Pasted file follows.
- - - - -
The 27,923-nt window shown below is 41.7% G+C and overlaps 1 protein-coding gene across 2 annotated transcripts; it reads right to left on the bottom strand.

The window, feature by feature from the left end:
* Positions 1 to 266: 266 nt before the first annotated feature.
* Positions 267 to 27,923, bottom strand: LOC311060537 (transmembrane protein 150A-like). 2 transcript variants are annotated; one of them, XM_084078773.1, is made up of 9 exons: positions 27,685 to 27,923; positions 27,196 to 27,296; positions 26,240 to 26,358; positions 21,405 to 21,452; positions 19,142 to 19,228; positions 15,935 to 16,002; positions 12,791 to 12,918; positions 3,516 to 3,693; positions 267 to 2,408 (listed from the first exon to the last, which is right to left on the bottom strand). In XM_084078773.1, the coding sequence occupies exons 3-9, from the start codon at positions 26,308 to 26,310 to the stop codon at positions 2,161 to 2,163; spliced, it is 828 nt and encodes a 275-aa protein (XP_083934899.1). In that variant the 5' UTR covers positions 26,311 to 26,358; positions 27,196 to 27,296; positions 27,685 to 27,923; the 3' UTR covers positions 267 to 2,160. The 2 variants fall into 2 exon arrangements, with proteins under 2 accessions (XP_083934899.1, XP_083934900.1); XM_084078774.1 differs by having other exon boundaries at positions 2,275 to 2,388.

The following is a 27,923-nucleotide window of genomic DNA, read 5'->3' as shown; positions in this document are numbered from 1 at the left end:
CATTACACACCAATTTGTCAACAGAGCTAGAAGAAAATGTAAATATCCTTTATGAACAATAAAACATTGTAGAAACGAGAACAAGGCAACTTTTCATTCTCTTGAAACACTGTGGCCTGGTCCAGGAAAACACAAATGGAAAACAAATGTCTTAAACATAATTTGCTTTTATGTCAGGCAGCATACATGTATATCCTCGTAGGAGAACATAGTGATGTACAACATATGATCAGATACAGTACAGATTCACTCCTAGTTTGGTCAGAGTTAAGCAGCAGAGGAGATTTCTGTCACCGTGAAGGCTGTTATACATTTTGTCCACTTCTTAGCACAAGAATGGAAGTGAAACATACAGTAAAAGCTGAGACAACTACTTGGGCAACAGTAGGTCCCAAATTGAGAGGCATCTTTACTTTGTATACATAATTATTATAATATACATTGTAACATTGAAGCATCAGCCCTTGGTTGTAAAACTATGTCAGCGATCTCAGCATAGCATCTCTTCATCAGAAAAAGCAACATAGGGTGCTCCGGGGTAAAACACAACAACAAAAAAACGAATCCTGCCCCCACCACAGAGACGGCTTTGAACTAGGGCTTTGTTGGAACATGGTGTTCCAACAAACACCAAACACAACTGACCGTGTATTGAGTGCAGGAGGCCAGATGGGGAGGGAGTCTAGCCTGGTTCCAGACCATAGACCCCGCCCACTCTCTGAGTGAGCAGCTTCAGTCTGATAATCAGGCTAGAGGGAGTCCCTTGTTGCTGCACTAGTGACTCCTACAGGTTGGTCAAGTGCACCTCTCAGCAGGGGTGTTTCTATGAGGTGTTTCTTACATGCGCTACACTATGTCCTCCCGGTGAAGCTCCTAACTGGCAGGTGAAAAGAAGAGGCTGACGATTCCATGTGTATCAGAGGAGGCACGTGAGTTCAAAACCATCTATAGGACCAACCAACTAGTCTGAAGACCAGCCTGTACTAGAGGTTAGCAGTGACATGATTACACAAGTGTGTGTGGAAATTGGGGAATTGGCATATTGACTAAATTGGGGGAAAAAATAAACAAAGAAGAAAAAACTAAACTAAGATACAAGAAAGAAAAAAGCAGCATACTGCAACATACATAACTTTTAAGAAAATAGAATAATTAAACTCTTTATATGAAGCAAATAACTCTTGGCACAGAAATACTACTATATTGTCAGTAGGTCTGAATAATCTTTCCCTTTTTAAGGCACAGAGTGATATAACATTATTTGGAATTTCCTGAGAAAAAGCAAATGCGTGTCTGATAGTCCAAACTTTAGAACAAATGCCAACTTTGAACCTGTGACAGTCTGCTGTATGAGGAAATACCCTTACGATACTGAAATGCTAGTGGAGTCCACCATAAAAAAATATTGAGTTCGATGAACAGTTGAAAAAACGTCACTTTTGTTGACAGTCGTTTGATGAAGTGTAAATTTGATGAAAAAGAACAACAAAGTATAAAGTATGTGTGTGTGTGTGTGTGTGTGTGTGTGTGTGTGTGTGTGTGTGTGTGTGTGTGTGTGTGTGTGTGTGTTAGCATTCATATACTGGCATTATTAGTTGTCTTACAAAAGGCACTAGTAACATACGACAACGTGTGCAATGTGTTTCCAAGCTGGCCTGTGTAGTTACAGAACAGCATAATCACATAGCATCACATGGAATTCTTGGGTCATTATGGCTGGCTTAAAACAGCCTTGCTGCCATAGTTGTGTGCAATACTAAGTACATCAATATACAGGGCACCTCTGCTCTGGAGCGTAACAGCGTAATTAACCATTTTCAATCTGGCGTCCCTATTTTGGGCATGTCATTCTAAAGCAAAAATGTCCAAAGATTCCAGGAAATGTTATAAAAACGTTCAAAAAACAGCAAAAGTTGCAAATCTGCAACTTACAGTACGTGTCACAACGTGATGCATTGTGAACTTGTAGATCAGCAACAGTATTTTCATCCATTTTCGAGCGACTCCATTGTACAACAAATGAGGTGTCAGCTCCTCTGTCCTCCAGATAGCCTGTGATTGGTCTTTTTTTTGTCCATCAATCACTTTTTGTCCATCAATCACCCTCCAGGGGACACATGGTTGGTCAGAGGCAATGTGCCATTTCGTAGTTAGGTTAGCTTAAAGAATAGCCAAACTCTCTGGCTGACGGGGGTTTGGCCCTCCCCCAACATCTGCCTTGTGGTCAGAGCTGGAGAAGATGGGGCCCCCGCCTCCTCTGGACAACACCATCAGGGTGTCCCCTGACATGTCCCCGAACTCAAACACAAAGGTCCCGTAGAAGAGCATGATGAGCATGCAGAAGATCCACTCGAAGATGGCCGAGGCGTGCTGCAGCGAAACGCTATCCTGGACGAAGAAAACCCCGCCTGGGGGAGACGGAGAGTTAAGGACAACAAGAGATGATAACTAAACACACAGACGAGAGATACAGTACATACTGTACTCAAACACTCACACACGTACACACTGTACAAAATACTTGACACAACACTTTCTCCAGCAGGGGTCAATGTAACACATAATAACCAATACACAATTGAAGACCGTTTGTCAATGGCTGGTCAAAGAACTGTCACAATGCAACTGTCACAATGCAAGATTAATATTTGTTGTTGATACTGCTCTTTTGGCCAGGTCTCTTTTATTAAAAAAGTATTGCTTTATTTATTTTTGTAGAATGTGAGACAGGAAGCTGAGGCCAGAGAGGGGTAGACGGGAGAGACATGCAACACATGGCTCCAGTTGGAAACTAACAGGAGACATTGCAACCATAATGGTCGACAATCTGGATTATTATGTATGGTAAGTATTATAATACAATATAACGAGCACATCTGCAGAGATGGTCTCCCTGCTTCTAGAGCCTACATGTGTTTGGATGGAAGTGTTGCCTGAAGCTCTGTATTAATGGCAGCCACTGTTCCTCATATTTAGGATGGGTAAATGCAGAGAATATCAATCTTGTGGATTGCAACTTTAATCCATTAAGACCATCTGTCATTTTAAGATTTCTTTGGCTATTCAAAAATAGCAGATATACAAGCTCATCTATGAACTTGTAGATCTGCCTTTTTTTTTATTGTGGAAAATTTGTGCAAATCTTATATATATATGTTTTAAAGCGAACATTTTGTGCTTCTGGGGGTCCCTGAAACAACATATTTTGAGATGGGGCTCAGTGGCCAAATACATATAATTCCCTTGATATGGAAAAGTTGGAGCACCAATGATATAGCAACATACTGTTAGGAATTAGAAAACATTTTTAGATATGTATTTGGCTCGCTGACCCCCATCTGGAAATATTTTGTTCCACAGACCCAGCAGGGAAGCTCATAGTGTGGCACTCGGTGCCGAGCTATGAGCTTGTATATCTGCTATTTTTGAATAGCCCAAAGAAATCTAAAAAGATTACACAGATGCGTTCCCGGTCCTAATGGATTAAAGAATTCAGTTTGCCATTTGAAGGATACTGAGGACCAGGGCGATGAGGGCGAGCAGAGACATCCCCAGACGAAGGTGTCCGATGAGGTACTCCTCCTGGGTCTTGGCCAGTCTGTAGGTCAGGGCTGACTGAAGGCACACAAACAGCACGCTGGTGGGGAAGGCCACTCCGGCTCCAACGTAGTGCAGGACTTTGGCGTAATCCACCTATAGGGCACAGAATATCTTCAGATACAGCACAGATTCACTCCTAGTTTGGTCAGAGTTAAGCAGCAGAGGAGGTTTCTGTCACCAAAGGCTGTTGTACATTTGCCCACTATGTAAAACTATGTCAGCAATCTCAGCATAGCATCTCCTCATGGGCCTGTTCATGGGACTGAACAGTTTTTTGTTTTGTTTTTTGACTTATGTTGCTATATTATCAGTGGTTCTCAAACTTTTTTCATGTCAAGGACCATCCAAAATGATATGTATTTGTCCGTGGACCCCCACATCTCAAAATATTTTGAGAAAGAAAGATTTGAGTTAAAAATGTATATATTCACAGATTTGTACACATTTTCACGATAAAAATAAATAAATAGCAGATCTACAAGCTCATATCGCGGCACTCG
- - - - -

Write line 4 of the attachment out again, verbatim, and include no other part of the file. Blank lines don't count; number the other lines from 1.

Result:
* Positions 267 to 27,923, bottom strand: LOC311060537 (transmembrane protein 150A-like). 2 transcript variants are annotated; one of them, XM_084078773.1, is made up of 9 exons: positions 27,685 to 27,923; positions 27,196 to 27,296; positions 26,240 to 26,358; positions 21,405 to 21,452; positions 19,142 to 19,228; positions 15,935 to 16,002; positions 12,791 to 12,918; positions 3,516 to 3,693; positions 267 to 2,408 (listed from the first exon to the last, which is right to left on the bottom strand). In XM_084078773.1, the coding sequence occupies exons 3-9, from the start codon at positions 26,308 to 26,310 to the stop codon at positions 2,161 to 2,163; spliced, it is 828 nt and encodes a 275-aa protein (XP_083934899.1). In that variant the 5' UTR covers positions 26,311 to 26,358; positions 27,196 to 27,296; positions 27,685 to 27,923; the 3' UTR covers positions 267 to 2,160. The 2 variants fall into 2 exon arrangements, with proteins under 2 accessions (XP_083934899.1, XP_083934900.1); XM_084078774.1 differs by having other exon boundaries at positions 2,275 to 2,388.